Something for Nothing by Clyde Brion Davis – 1956

  • Name Book: Something for Nothing – The Lore and Lure of Gambling
  • Author: Clyde Brion Davis
  • Year: 1956
  • Publisher: J.B. Lippincott Company
  • Location: Philadelphia, New York, USA

Something for Nothing – The Lore and Lure of Gambling
by Clyde Brion Davis – 1956 (Philadelphia, New York)

In his book “Something for Nothing – The Lore and Lure of Gambling,” writer Clyde Brion Davis describes gambling throughout the years in America. In his chapter, Minor Games, he writes about side games and refers to Solitaire. Most of the information about Solitaire in the book is adapted from Herbert Asbury’s Sucker’s Progress, but he also makes some claims of his own that are otherwise unsubstantiated. He states that Canfield would have invented the Solitaire game while he was in prison serving a sentence of 30 days.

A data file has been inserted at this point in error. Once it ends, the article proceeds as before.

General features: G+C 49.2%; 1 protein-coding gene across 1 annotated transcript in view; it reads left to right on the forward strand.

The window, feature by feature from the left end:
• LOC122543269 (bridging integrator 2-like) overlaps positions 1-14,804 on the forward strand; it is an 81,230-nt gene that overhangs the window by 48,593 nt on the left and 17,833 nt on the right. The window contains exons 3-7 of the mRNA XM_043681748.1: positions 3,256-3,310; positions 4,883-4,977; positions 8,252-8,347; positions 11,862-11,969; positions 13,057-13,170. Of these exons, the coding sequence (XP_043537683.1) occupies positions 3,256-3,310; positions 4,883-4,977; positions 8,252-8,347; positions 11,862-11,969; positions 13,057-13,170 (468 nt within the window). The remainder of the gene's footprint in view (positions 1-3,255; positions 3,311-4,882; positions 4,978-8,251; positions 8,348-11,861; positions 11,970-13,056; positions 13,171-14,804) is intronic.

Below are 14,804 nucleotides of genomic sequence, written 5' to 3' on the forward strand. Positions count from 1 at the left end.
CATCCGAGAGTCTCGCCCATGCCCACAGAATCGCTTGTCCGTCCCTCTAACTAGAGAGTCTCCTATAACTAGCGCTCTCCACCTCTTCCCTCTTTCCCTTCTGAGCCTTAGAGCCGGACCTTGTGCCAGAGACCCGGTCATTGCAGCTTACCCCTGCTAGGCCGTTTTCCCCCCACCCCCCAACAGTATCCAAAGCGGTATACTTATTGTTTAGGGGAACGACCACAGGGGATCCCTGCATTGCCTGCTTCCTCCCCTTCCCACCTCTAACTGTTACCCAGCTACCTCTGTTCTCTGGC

“There is that Solace of the elderly and bored called Canfield which, by legend, was invented by the Gambler Richard Canfield while serving a 30 day jail sentence in Cranston, Rhode Island. The game has been installed in Gambling Houses as a gambling game wherein the player buys the deck, say for $52 and the house pays 5 for one for every card got off to what is sometimes called the tableau. That is, the house pays $260 if the player goes out.”